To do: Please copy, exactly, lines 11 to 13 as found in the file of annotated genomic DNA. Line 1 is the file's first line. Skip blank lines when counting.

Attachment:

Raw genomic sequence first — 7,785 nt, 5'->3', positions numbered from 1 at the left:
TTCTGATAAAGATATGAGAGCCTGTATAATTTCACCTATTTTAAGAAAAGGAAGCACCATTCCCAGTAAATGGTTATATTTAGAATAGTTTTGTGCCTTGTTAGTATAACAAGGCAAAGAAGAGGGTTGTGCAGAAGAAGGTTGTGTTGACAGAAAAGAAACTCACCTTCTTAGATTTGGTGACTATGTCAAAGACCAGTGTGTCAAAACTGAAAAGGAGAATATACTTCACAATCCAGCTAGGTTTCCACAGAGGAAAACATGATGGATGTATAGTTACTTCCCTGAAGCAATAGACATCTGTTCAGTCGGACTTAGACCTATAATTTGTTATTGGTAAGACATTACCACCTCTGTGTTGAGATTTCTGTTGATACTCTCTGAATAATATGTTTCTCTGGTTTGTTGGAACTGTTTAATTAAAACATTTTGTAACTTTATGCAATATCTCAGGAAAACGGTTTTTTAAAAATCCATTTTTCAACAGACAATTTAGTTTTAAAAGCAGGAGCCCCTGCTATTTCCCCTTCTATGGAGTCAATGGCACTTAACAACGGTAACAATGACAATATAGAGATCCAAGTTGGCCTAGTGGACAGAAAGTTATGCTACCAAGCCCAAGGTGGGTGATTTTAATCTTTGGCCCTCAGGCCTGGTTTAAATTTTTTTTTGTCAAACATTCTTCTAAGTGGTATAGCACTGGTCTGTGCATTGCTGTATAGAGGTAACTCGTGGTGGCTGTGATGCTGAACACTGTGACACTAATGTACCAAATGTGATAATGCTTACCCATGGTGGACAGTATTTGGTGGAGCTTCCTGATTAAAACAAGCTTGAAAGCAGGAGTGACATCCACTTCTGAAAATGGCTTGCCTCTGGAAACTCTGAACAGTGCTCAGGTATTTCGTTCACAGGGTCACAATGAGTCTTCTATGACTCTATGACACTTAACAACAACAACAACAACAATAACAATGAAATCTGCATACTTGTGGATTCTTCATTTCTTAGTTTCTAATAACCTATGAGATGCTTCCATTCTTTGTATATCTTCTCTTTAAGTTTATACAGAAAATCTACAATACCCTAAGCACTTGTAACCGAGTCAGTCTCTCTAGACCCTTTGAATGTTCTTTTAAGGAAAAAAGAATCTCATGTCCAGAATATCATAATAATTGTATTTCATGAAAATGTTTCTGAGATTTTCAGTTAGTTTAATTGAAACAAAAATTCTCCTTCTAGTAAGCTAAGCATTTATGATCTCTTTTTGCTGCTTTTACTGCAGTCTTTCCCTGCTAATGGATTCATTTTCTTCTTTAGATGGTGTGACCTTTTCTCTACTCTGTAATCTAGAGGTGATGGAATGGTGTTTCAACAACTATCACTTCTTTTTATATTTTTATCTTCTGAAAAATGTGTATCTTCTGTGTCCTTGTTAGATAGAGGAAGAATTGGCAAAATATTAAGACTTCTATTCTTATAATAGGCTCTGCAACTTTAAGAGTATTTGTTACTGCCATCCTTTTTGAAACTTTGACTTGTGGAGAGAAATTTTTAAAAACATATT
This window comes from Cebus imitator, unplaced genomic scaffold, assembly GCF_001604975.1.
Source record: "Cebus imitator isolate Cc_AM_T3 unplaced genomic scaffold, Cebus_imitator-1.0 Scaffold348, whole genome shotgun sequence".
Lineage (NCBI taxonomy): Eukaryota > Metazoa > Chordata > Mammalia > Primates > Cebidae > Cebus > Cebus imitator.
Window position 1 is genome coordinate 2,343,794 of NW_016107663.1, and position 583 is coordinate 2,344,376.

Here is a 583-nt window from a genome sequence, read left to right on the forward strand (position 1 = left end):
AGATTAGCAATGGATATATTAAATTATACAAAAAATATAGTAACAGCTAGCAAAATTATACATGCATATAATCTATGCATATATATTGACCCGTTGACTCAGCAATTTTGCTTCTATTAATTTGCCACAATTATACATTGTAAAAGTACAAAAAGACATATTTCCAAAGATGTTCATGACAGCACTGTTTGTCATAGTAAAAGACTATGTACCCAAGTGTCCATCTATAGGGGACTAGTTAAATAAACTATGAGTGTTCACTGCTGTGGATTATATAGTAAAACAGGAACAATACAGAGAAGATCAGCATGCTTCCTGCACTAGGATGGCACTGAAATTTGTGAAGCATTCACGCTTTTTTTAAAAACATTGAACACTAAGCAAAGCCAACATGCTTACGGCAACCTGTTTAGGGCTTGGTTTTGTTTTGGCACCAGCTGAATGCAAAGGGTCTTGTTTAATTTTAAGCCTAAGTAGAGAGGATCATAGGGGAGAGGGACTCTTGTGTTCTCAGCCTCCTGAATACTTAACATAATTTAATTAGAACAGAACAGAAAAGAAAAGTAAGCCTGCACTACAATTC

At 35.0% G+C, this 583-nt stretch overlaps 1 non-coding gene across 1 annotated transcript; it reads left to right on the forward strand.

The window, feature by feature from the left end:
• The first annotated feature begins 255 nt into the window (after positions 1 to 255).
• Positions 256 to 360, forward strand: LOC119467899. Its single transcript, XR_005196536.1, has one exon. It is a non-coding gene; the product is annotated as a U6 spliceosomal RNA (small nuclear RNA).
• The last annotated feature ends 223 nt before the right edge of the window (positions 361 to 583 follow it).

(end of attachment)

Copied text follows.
• The first annotated feature begins 255 nt into the window (after positions 1 to 255).
• Positions 256 to 360, forward strand: LOC119467899. Its single transcript, XR_005196536.1, has one exon. It is a non-coding gene; the product is annotated as a U6 spliceosomal RNA (small nuclear RNA).
• The last annotated feature ends 223 nt before the right edge of the window (positions 361 to 583 follow it).